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We Prophesy in Part

written by Asher Intrater
December 29, 2017

We seek to have a biblical balance on the issues concerning apostolic and prophetic gifts today. One of the keys to find such a balance is the phrase, “we prophesy in part.”

I Corinthians 13:9 – We know in part and we prophesy in part.

Love is the greatest commandment. As we continue to love, our love grows more mature. In that experience of maturity, we have more patience and humility. The more we know, the more we realize how much we don’t know. We give place to the fact that others will know and see things that we do not. This attitude preserves unity and prevents divisiveness.

The phrase, “we prophesy in part” can be looked at in two ways. For those who do not believe in the continuing gift of prophecy at all, or who say that prophecy must be perfect or else it is totally false, we can see that New Covenant prophecy involves a level of interpretation and understanding that is only partial in nature. We “see through a glass dimly” (I Corinthians 13:12).

Yet we do indeed prophesy. Anyone who is born again and filled with the Holy Spirit can potentially share prophetic revelation (I Corinthians 14:5, 6, 24, 31, 32, 39). Just because prophecy is only partial does not mean that it is not true prophecy. This is why we are instructed to “test” prophecies and “hold on to what is good.” (1 Thess 5:21) If everything prophetic was perfect and complete, there would be no need to “hold on” to what is good and reject what is not.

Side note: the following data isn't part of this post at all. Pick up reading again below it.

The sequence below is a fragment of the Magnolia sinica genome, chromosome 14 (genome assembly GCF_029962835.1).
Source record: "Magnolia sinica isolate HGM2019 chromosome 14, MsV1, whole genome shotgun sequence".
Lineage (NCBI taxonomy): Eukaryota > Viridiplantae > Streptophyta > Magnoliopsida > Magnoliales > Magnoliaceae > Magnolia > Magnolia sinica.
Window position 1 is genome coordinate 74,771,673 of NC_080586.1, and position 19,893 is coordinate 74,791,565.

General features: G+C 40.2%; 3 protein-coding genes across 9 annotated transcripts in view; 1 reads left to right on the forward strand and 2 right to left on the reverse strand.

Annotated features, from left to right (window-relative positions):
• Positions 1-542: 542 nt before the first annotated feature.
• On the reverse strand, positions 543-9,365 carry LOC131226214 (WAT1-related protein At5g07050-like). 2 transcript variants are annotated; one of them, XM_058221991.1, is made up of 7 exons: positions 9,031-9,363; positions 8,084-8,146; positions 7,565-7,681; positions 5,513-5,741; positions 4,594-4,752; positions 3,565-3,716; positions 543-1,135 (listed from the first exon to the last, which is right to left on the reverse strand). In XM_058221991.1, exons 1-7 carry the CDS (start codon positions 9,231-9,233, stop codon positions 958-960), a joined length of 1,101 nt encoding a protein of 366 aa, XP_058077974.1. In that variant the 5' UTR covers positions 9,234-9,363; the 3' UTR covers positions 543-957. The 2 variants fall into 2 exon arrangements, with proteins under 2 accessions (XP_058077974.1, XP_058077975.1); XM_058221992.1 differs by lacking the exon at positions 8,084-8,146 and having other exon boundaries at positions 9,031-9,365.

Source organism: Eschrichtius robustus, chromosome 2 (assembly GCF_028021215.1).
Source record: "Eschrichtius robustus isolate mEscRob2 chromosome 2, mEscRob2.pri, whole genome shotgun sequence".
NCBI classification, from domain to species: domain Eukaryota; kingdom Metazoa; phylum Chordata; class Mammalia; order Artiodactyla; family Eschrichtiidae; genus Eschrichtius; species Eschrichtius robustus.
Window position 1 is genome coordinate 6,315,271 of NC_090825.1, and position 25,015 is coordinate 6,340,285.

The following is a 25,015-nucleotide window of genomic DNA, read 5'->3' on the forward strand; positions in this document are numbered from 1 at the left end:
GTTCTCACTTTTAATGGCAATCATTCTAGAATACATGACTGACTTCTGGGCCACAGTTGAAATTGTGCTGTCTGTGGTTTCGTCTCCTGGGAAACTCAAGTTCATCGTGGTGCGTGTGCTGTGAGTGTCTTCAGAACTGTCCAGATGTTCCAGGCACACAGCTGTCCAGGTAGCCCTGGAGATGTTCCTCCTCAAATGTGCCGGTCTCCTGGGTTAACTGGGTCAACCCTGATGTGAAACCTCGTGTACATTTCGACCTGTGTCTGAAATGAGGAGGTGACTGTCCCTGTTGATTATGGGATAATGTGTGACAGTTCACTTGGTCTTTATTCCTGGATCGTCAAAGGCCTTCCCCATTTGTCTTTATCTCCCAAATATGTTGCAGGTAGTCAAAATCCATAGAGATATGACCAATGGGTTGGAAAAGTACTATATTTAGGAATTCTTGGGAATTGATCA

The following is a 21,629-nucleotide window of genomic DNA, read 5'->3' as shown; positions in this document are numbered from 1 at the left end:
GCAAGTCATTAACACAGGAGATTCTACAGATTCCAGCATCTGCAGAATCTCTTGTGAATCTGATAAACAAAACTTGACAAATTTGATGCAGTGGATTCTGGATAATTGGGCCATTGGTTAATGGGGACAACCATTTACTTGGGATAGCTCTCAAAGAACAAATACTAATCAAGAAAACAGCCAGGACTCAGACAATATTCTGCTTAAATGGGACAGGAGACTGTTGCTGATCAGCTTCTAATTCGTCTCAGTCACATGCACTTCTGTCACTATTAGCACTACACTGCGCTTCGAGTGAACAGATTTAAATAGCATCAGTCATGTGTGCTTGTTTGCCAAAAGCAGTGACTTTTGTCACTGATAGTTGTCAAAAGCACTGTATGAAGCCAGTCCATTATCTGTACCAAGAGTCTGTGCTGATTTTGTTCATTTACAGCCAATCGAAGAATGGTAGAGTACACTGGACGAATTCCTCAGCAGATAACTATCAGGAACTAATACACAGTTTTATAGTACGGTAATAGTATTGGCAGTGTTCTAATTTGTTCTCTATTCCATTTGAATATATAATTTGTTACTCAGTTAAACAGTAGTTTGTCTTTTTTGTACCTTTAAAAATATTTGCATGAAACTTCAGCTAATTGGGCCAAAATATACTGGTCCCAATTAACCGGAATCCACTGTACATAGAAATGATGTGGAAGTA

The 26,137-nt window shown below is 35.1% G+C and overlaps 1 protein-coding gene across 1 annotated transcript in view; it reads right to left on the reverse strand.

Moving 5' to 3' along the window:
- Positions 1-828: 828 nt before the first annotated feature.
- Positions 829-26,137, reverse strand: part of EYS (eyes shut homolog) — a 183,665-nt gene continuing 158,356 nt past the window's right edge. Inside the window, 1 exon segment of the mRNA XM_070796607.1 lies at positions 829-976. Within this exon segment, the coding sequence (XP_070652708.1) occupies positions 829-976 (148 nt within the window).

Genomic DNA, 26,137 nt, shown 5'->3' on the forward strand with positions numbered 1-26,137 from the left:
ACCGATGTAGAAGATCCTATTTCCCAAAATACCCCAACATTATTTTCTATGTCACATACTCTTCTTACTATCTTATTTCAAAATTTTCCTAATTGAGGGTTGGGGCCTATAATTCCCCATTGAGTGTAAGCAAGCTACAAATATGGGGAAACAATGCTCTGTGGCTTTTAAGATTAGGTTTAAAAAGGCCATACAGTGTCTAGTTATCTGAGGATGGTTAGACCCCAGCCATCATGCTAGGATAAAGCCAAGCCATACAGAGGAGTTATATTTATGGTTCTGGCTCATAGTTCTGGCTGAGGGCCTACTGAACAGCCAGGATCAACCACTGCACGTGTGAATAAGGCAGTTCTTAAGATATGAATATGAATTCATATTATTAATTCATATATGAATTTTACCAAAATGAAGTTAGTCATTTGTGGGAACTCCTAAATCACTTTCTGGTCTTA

In the New Covenant, after a person repents and believes in Yeshua, his spirit can be born again. The Spirit of God can bear witness with the human spirit (Romans 8:16) through the human conscience (Romans 9:1). Through the human spirit and conscience, thoughts come to the human mind whose origins are from God (Romans 8:6, Isaiah 55:8-9).

That is the experience of normative New Covenant prophecy: God’s thoughts through God’s Spirit to our spirit through our conscience, brining God’s thoughts into our thoughts. When we convey those “God thoughts” to others, it is considered prophecy or divine wisdom.

On the other hand, those of us who believe in prophecy often need to “tone down” our language. We should not speak in ABSOLUTE terms, because, after all, we only prophesy in part and we only know in part. New Covenant prophecy is not so much a direct and external command from God, but an internal understanding of the will of God through words and pictures, inspired by God in our hearts.

Therefore we should speak with more humble language, posture, tone of voice, volume and “body language.” Is the way we prophesy indicating the fact that we know that the very prophecy we are giving is by definition only “partial?”

Here is the balance: “Non-charismatics” need to recognize that New Covenant believers can indeed prophesy, and that the Scriptures nowhere teach that this gift would cease before Yeshua’s return. We “charismatics” need to recognize that what we are prophesying is only partial. And finally, to all of us in any kind of theological argument: whatever it is that we do know, we only know it partially. Let’s give some room for humbling ourselves and learning from others.

Asher serves as president of Tikkun Global family of ministries and congregations, dedicated to the dual restoration of Israel and the Church. He is founder of the Revive Israel five-fold ministry team, and oversees both Ahavat Yeshua and Tiferet Yeshua congregations in Israel.

He and his wife Betty share a passion for personal prayer and devotion, local evangelism and discipleship in Hebrew, and unity of the Body of believers worldwide.

Asher was raised in a conservative Jewish home and holds degrees from Harvard University, Baltimore Hebrew College and Messiah Biblical Institute. He has authored numerous books, tracts and articles.

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